Published: 17th May 2020
Talking loudly can increase the risk of COVID-19 transmission: Study
The experiment explains the reason behind the coronavirus infections spreading in nursing homes, conferences, households, and other places
Researchers have found that loud speech has the capability of emitting small respiratory droplets that stay in the air for a minimum of eight minutes.
The new study reported in The Washington Post was published in a peer-reviewed journal of National Academy of Sciences. The experiment explains the reason behind the coronavirus infections spreading in nursing homes, conferences, households, and other places. The research was conducted by the scientists of the University of Pennsylvania and the National Institute of Diabetes, Digestive, and Kidney Diseases.
The findings are based on a laser light-based study that examined a number of respiratory droplets that are emitted through human speech.
"Highly sensitive laser light scattering observations have revealed that loud speech can emit thousands of oral fluid droplets per second," The Washington Post quoted the study.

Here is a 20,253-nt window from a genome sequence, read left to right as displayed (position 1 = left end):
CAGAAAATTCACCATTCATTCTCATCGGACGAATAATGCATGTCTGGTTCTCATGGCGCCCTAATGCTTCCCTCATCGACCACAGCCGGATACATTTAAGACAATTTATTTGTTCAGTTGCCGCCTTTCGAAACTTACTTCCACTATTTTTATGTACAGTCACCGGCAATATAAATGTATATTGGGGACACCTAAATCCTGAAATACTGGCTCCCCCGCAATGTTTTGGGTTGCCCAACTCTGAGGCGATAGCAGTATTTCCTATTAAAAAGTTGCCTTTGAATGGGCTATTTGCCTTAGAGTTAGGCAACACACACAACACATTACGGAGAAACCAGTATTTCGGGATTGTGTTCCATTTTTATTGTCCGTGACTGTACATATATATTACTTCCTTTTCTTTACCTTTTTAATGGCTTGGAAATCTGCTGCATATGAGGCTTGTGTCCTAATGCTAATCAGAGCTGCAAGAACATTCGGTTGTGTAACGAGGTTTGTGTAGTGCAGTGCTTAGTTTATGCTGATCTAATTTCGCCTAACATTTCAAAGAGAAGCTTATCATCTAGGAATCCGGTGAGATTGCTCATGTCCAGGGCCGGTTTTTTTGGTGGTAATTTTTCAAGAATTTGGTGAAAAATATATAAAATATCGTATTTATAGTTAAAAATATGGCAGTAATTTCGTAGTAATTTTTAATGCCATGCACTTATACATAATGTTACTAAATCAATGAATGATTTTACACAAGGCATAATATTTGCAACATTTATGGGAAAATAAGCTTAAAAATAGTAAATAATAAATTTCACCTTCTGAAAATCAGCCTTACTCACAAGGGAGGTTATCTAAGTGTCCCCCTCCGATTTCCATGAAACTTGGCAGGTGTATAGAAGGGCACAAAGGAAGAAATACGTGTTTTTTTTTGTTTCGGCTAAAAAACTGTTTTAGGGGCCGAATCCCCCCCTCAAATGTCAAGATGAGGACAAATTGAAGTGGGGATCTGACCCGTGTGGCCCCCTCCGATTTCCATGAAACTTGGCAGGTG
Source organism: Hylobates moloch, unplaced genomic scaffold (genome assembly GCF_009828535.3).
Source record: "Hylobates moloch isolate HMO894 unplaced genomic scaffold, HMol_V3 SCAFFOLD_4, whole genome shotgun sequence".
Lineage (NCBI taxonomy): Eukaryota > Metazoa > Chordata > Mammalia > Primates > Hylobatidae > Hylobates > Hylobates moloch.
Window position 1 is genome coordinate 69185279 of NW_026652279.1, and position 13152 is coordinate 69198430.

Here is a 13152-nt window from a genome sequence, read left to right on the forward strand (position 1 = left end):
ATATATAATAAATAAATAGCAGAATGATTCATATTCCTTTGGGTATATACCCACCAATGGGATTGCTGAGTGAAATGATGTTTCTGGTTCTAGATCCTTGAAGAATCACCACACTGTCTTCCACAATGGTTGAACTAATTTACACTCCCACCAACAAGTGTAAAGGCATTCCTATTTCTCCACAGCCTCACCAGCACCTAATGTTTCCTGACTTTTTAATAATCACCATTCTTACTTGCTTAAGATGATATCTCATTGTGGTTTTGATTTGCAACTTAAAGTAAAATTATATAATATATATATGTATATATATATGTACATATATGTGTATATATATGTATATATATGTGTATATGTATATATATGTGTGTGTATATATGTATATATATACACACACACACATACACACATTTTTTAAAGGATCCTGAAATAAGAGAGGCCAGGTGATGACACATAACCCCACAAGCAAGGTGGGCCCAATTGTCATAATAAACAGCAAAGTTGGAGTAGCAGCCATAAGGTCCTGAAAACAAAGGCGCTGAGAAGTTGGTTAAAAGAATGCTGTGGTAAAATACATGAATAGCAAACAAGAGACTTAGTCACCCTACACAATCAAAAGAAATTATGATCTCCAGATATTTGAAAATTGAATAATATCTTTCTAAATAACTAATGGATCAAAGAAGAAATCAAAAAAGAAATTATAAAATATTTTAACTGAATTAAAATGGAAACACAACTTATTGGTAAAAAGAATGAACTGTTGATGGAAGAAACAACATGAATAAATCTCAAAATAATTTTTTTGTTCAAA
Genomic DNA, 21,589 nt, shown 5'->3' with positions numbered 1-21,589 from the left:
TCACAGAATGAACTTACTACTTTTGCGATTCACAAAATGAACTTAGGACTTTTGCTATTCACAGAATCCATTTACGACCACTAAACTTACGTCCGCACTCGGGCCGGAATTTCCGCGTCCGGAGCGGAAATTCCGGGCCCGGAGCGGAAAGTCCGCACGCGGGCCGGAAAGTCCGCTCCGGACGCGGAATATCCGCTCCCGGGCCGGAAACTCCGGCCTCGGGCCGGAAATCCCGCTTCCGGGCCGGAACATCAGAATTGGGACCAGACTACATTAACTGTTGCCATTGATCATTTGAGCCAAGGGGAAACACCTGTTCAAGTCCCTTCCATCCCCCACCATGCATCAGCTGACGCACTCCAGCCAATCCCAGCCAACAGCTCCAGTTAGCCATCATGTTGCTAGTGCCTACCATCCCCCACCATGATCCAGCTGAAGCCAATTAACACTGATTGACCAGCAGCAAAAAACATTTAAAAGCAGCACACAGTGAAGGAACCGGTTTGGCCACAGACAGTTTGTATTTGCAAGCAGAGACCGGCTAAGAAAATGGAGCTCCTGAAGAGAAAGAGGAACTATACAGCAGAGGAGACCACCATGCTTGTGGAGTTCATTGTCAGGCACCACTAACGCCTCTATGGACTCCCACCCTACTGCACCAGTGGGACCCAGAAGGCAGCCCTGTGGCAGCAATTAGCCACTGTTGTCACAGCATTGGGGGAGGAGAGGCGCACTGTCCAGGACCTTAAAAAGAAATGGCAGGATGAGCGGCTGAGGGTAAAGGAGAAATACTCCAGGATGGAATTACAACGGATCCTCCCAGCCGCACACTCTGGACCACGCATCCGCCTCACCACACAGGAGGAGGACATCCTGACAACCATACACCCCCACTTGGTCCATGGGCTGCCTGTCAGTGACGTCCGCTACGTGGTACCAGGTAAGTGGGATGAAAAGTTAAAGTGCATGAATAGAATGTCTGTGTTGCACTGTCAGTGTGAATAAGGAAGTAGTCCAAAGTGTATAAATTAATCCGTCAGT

Experts have studied the case of coronavirus transmission in a call centre in South Korea and in a crowded Chinese restaurant. These cases have led to suspicion that the highly contagious virus can spread through aerosol droplets.
The particular study did not involve the research based on coronavirus specifically. It rather studied how people generate respiratory droplets while speaking.
The experiment only focused on smaller droplets that have the capability of lingering for a longer time in the air.
The authors of the study have also concluded that louder speech leads to the production of more droplets.
The research paper suggests that speaking loudly for a minute generates at least 1000 droplet nuclei containing virion for more than eight minutes.
This direct visualization demonstrates how normal speech generates airborne droplets that can remain suspended for tens of minutes or longer and are eminently capable of transmitting disease in confined spaces," The Washington Post quoted the authors.
"This study is the most accurate measure of the size, number, and frequency of droplets that leave the mouth during a normal conversation and shower any listeners within range," The Washington Post quoted a virologist at Texas A&M University-Texarkana, Benjamin Neuman as saying.
"This study doesn't directly test whether the virus can be transmitted by talking, but it builds a strong circumstantial case that droplets produced in a normal close conversation would be large enough and frequent enough to create a high risk of spreading SARS-CoV-2 or any other respiratory virus between people who are not wearing face masks," Neuman added.